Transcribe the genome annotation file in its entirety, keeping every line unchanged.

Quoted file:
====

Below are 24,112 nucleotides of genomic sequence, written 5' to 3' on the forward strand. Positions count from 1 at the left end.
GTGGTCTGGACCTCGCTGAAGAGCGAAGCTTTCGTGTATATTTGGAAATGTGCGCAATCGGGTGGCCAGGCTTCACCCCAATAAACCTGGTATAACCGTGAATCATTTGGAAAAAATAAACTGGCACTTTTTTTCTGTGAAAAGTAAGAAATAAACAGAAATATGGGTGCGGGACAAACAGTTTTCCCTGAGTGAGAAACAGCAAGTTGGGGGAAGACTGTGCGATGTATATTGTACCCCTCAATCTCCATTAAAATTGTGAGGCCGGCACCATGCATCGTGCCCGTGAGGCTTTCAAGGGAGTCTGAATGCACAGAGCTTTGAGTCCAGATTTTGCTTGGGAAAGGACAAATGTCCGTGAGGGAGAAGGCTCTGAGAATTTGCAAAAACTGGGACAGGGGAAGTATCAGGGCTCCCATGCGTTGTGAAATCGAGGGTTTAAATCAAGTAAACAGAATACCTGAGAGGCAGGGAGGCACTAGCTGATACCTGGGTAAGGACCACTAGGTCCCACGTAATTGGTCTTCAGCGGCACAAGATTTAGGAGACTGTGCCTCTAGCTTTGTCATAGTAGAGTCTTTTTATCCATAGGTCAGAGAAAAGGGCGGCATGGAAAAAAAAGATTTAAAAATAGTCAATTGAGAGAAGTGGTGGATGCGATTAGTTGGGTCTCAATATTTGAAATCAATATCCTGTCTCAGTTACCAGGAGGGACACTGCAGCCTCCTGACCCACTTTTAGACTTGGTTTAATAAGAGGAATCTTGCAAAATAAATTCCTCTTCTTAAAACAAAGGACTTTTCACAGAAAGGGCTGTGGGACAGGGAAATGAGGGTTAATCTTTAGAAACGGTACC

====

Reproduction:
Below are 24,112 nucleotides of genomic sequence, written 5' to 3' on the forward strand. Positions count from 1 at the left end.
GTGGTCTGGACCTCGCTGAAGAGCGAAGCTTTCGTGTATATTTGGAAATGTGCGCAATCGGGTGGCCAGGCTTCACCCCAATAAACCTGGTATAACCGTGAATCATTTGGAAAAAATAAACTGGCACTTTTTTTCTGTGAAAAGTAAGAAATAAACAGAAATATGGGTGCGGGACAAACAGTTTTCCCTGAGTGAGAAACAGCAAGTTGGGGGAAGACTGTGCGATGTATATTGTACCCCTCAATCTCCATTAAAATTGTGAGGCCGGCACCATGCATCGTGCCCGTGAGGCTTTCAAGGGAGTCTGAATGCACAGAGCTTTGAGTCCAGATTTTGCTTGGGAAAGGACAAATGTCCGTGAGGGAGAAGGCTCTGAGAATTTGCAAAAACTGGGACAGGGGAAGTATCAGGGCTCCCATGCGTTGTGAAATCGAGGGTTTAAATCAAGTAAACAGAATACCTGAGAGGCAGGGAGGCACTAGCTGATACCTGGGTAAGGACCACTAGGTCCCACGTAATTGGTCTTCAGCGGCACAAGATTTAGGAGACTGTGCCTCTAGCTTTGTCATAGTAGAGTCTTTTTATCCATAGGTCAGAGAAAAGGGCGGCATGGAAAAAAAAGATTTAAAAATAGTCAATTGAGAGAAGTGGTGGATGCGATTAGTTGGGTCTCAATATTTGAAATCAATATCCTGTCTCAGTTACCAGGAGGGACACTGCAGCCTCCTGACCCACTTTTAGACTTGGTTTAATAAGAGGAATCTTGCAAAATAAATTCCTCTTCTTAAAACAAAGGACTTTTCACAGAAAGGGCTGTGGGACAGGGAAATGAGGGTTAATCTTTAGAAACGGTACC